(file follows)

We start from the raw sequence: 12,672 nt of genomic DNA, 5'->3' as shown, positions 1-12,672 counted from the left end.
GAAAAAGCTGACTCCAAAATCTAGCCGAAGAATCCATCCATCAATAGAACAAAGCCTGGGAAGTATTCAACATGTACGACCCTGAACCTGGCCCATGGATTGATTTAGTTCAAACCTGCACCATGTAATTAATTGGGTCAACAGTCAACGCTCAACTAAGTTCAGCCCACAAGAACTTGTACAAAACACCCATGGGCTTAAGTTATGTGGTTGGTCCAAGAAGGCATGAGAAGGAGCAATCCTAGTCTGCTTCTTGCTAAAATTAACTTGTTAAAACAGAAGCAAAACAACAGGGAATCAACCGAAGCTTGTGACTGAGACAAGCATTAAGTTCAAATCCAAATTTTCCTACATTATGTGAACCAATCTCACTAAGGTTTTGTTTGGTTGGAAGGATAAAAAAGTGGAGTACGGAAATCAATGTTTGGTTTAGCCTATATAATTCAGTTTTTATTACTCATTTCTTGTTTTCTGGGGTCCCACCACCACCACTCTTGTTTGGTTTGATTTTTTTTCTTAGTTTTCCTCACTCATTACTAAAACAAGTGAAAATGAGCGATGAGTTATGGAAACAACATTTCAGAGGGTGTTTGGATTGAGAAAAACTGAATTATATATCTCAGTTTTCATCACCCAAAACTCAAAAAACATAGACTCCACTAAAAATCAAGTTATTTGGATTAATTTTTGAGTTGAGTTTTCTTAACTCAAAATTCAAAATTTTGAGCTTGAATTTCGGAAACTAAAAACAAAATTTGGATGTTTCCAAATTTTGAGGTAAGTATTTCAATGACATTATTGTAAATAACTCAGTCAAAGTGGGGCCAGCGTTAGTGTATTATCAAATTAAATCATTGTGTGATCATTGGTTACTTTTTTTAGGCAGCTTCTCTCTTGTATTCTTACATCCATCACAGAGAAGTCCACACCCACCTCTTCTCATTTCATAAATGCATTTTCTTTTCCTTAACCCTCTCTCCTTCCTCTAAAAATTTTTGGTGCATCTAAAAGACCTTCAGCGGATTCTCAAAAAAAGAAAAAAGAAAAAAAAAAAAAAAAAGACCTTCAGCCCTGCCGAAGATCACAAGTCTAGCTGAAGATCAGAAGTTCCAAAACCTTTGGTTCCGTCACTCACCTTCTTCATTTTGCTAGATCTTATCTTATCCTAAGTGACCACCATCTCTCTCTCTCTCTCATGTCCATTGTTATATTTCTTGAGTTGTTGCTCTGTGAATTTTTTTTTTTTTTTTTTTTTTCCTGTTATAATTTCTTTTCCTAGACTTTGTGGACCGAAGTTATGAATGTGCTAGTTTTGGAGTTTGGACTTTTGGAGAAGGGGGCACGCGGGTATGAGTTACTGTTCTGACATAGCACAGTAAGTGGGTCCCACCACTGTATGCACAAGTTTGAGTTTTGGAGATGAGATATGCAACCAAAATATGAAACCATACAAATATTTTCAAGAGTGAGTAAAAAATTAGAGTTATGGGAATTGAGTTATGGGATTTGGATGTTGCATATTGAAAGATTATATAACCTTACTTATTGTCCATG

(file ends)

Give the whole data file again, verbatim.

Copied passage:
We start from the raw sequence: 12,672 nt of genomic DNA, 5'->3' as shown, positions 1-12,672 counted from the left end.
GAAAAAGCTGACTCCAAAATCTAGCCGAAGAATCCATCCATCAATAGAACAAAGCCTGGGAAGTATTCAACATGTACGACCCTGAACCTGGCCCATGGATTGATTTAGTTCAAACCTGCACCATGTAATTAATTGGGTCAACAGTCAACGCTCAACTAAGTTCAGCCCACAAGAACTTGTACAAAACACCCATGGGCTTAAGTTATGTGGTTGGTCCAAGAAGGCATGAGAAGGAGCAATCCTAGTCTGCTTCTTGCTAAAATTAACTTGTTAAAACAGAAGCAAAACAACAGGGAATCAACCGAAGCTTGTGACTGAGACAAGCATTAAGTTCAAATCCAAATTTTCCTACATTATGTGAACCAATCTCACTAAGGTTTTGTTTGGTTGGAAGGATAAAAAAGTGGAGTACGGAAATCAATGTTTGGTTTAGCCTATATAATTCAGTTTTTATTACTCATTTCTTGTTTTCTGGGGTCCCACCACCACCACTCTTGTTTGGTTTGATTTTTTTTCTTAGTTTTCCTCACTCATTACTAAAACAAGTGAAAATGAGCGATGAGTTATGGAAACAACATTTCAGAGGGTGTTTGGATTGAGAAAAACTGAATTATATATCTCAGTTTTCATCACCCAAAACTCAAAAAACATAGACTCCACTAAAAATCAAGTTATTTGGATTAATTTTTGAGTTGAGTTTTCTTAACTCAAAATTCAAAATTTTGAGCTTGAATTTCGGAAACTAAAAACAAAATTTGGATGTTTCCAAATTTTGAGGTAAGTATTTCAATGACATTATTGTAAATAACTCAGTCAAAGTGGGGCCAGCGTTAGTGTATTATCAAATTAAATCATTGTGTGATCATTGGTTACTTTTTTTAGGCAGCTTCTCTCTTGTATTCTTACATCCATCACAGAGAAGTCCACACCCACCTCTTCTCATTTCATAAATGCATTTTCTTTTCCTTAACCCTCTCTCCTTCCTCTAAAAATTTTTGGTGCATCTAAAAGACCTTCAGCGGATTCTCAAAAAAAGAAAAAAGAAAAAAAAAAAAAAAAAGACCTTCAGCCCTGCCGAAGATCACAAGTCTAGCTGAAGATCAGAAGTTCCAAAACCTTTGGTTCCGTCACTCACCTTCTTCATTTTGCTAGATCTTATCTTATCCTAAGTGACCACCATCTCTCTCTCTCTCTCATGTCCATTGTTATATTTCTTGAGTTGTTGCTCTGTGAATTTTTTTTTTTTTTTTTTTTTTCCTGTTATAATTTCTTTTCCTAGACTTTGTGGACCGAAGTTATGAATGTGCTAGTTTTGGAGTTTGGACTTTTGGAGAAGGGGGCACGCGGGTATGAGTTACTGTTCTGACATAGCACAGTAAGTGGGTCCCACCACTGTATGCACAAGTTTGAGTTTTGGAGATGAGATATGCAACCAAAATATGAAACCATACAAATATTTTCAAGAGTGAGTAAAAAATTAGAGTTATGGGAATTGAGTTATGGGATTTGGATGTTGCATATTGAAAGATTATATAACCTTACTTATTGTCCATG